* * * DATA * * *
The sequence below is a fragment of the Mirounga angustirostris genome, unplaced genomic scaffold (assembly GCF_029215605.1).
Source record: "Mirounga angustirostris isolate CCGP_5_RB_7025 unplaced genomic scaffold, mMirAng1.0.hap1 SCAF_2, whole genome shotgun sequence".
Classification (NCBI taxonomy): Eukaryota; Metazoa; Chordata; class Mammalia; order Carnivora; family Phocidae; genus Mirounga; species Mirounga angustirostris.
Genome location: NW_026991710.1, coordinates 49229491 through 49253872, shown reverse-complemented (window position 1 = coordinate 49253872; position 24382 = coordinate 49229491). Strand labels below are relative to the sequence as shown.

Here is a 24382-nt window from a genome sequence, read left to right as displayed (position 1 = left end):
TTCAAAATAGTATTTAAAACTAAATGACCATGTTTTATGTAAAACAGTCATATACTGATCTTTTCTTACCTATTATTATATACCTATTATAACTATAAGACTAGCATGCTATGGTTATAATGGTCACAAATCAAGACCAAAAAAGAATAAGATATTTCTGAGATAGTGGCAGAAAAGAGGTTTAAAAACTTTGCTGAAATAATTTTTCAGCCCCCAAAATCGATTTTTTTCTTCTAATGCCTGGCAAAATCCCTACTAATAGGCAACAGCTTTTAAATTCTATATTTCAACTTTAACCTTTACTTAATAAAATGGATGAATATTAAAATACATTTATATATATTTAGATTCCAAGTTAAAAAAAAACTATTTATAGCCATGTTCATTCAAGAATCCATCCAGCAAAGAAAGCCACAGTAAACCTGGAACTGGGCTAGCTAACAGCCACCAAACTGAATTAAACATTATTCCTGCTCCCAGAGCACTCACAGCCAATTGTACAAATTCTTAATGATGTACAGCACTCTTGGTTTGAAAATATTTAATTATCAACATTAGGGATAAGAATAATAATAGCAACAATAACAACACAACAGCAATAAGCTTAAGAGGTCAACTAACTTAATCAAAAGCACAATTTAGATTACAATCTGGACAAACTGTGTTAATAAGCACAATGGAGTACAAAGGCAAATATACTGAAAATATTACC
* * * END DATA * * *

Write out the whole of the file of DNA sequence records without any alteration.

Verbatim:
The sequence below is a fragment of the Mirounga angustirostris genome, unplaced genomic scaffold (assembly GCF_029215605.1).
Source record: "Mirounga angustirostris isolate CCGP_5_RB_7025 unplaced genomic scaffold, mMirAng1.0.hap1 SCAF_2, whole genome shotgun sequence".
Classification (NCBI taxonomy): Eukaryota; Metazoa; Chordata; class Mammalia; order Carnivora; family Phocidae; genus Mirounga; species Mirounga angustirostris.
Genome location: NW_026991710.1, coordinates 49229491 through 49253872, shown reverse-complemented (window position 1 = coordinate 49253872; position 24382 = coordinate 49229491). Strand labels below are relative to the sequence as shown.

Here is a 24382-nt window from a genome sequence, read left to right as displayed (position 1 = left end):
TTCAAAATAGTATTTAAAACTAAATGACCATGTTTTATGTAAAACAGTCATATACTGATCTTTTCTTACCTATTATTATATACCTATTATAACTATAAGACTAGCATGCTATGGTTATAATGGTCACAAATCAAGACCAAAAAAGAATAAGATATTTCTGAGATAGTGGCAGAAAAGAGGTTTAAAAACTTTGCTGAAATAATTTTTCAGCCCCCAAAATCGATTTTTTTCTTCTAATGCCTGGCAAAATCCCTACTAATAGGCAACAGCTTTTAAATTCTATATTTCAACTTTAACCTTTACTTAATAAAATGGATGAATATTAAAATACATTTATATATATTTAGATTCCAAGTTAAAAAAAAACTATTTATAGCCATGTTCATTCAAGAATCCATCCAGCAAAGAAAGCCACAGTAAACCTGGAACTGGGCTAGCTAACAGCCACCAAACTGAATTAAACATTATTCCTGCTCCCAGAGCACTCACAGCCAATTGTACAAATTCTTAATGATGTACAGCACTCTTGGTTTGAAAATATTTAATTATCAACATTAGGGATAAGAATAATAATAGCAACAATAACAACACAACAGCAATAAGCTTAAGAGGTCAACTAACTTAATCAAAAGCACAATTTAGATTACAATCTGGACAAACTGTGTTAATAAGCACAATGGAGTACAAAGGCAAATATACTGAAAATATTACC